What’s happened to health insurance Minnesotans buy on their own?

Wakely Consulting Group has prepared a report to help the Minnesota Council of Health Plans understand the root causes of the ongoing trouble in our state’s individual health insurance market. Wakely, a nationally recognized actuarial firm, used 2014 to 2017 data from the state, health insurers and the company’s own sources to study Minnesota and states like us.

While we structure our health insurance market differently here, the difficulties of our individual health insurance market are similar to the ones we’re seeing nationwide. Below is a summary of the report’s key takeaways. The full report is here and includes important information on the data, methods and limitations of Wakely's analysis.

Minnesotans get less federal help paying premiums than people in other states.

In the first three years of the Affordable Care Act, Minnesota’s lower-than-average insurance premiums meant fewer people got federal financial help. That help is based on how much premiums are. Since premiums are more expensive the older you are, older people get more help paying premiums than younger people—even when they make the same amount of money. (Page 13)

Minnesotans’ monthly premiums are now about average.

While the increases are startling, 2017 health insurance premiums for Minnesotans who buy health insurance on their own are in the middle of the pack of premiums other states have. In the past, premiums were set low—making the necessary increases unusually painful. (Page 10)

A small number of people—those who need exceptionally costly kinds of care—account for the lion’s share of medical expenses.

More than $630 million in medical care was provided for just 5,300 (1.6 percent) of Minnesotans who buy health insurance on their own. (Page 28)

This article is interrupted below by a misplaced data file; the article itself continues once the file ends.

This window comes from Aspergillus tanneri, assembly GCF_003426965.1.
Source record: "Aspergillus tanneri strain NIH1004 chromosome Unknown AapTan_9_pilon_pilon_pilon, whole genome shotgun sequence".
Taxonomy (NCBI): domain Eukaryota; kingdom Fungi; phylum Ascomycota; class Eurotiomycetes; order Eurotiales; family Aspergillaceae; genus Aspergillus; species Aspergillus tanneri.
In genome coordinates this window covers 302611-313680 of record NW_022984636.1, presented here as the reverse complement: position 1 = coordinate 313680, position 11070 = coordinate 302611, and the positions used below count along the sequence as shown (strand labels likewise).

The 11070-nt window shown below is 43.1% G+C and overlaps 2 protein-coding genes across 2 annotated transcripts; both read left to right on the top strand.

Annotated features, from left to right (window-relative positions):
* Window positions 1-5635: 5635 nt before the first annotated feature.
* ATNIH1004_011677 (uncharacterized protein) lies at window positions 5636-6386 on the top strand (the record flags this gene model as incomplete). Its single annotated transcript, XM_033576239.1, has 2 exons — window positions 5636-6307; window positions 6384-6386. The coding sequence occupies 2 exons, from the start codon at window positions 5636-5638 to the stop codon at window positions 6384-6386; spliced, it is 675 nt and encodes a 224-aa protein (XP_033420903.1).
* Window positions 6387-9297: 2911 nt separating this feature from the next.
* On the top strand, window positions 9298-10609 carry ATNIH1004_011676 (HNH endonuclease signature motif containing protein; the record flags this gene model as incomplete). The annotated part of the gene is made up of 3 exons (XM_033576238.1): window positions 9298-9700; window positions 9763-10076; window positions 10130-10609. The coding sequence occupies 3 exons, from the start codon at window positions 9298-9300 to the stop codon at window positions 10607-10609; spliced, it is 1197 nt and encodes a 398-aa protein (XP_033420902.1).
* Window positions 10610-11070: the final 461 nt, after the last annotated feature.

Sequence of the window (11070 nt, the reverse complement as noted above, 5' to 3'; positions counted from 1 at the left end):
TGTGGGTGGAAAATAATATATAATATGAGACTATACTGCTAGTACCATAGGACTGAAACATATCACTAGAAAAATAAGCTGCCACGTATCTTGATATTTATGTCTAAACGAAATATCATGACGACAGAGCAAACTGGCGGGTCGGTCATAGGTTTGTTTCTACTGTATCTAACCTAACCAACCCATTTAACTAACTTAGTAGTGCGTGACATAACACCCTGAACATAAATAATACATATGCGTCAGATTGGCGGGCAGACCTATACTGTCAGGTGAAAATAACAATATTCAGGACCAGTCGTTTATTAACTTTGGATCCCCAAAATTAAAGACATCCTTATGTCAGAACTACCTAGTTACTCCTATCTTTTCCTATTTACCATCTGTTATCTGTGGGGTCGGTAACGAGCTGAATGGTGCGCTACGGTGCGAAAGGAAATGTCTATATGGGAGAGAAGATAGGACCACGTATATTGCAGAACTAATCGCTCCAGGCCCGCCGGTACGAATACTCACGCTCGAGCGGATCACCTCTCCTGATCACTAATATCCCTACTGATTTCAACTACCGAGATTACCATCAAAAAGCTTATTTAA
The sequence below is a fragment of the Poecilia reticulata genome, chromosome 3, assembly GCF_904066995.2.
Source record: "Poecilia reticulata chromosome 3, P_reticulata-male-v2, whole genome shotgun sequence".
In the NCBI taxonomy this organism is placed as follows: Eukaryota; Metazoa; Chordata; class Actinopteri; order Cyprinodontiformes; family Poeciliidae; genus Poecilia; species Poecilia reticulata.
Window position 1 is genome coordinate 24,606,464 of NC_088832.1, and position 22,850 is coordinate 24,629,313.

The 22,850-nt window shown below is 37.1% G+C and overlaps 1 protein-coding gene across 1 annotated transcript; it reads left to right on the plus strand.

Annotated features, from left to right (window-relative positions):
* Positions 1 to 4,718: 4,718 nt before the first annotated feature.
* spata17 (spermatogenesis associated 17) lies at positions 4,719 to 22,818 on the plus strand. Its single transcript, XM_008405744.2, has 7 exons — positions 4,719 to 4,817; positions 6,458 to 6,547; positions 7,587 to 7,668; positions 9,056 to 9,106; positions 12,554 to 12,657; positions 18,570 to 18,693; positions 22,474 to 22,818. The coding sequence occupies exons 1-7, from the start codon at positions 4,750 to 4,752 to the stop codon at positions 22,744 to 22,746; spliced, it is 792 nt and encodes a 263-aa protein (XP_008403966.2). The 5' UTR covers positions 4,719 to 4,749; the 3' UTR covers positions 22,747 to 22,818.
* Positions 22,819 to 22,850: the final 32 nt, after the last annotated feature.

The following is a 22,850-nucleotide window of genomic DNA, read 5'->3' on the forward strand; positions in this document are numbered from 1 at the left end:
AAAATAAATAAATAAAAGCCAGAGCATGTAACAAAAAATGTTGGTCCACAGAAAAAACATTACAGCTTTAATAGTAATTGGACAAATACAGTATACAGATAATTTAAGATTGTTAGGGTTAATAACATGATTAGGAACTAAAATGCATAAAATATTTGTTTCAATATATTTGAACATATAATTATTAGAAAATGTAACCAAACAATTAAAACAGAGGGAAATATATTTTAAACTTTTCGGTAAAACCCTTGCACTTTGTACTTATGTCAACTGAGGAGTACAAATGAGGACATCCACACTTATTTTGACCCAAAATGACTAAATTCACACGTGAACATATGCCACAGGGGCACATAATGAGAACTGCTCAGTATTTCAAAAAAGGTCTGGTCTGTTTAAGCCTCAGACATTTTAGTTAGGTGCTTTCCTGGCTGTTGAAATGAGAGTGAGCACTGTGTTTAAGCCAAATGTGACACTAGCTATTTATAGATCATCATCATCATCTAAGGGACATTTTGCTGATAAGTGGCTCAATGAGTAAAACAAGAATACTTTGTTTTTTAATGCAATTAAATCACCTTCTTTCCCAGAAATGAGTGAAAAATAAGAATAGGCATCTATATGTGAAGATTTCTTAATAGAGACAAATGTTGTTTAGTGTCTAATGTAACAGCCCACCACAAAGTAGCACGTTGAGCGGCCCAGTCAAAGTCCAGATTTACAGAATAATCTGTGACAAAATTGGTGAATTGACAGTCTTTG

Minnesotans are buying policies with the lowest monthly premiums.

Minnesotans are buying more “bronze” health insurance policies than residents in other states. The combination of the way federal help paying for premiums is set up and Minnesota’s experience with low premiums may be pushing Minnesotans to choose the least expensive policy they can find now. (Page 12)

On average, Minnesotans are about as healthy as other people.

We’re a little older than people in other states. After adjusting for age and other factors, the people who buy health insurance on their own in Minnesota are about as sick as those who buy in other states. (Pages 4, 20)

Expanding MinnesotaCare to higher incomes could increase individual market premiums further

MinnesotaCare is a state-subsidized “basic health program” (BHP) for Minnesotans who are working, but poor. This data suggests that MinnesotaCare as it is now does not negatively affect the mix of people who buy health insurance on their own but this needs more study. Making higher-income people eligible for this program, however, could make health insurance more expensive for people who don’t get help paying their premiums. (Page 23)

40 is the average age.

While more older people than younger people are buying insurance on their own in Minnesota, we also have more kids on family coverage. That brings the average age to 40. (Pages 6, 14)

About the report

Health insurance is complex and the findings in the report include many caveats that are important to understand. Before making any decisions using this summary, see the full report. Contact the Minnesota Council of Health Plans at info@mnhealthplans.org for answers to any questions.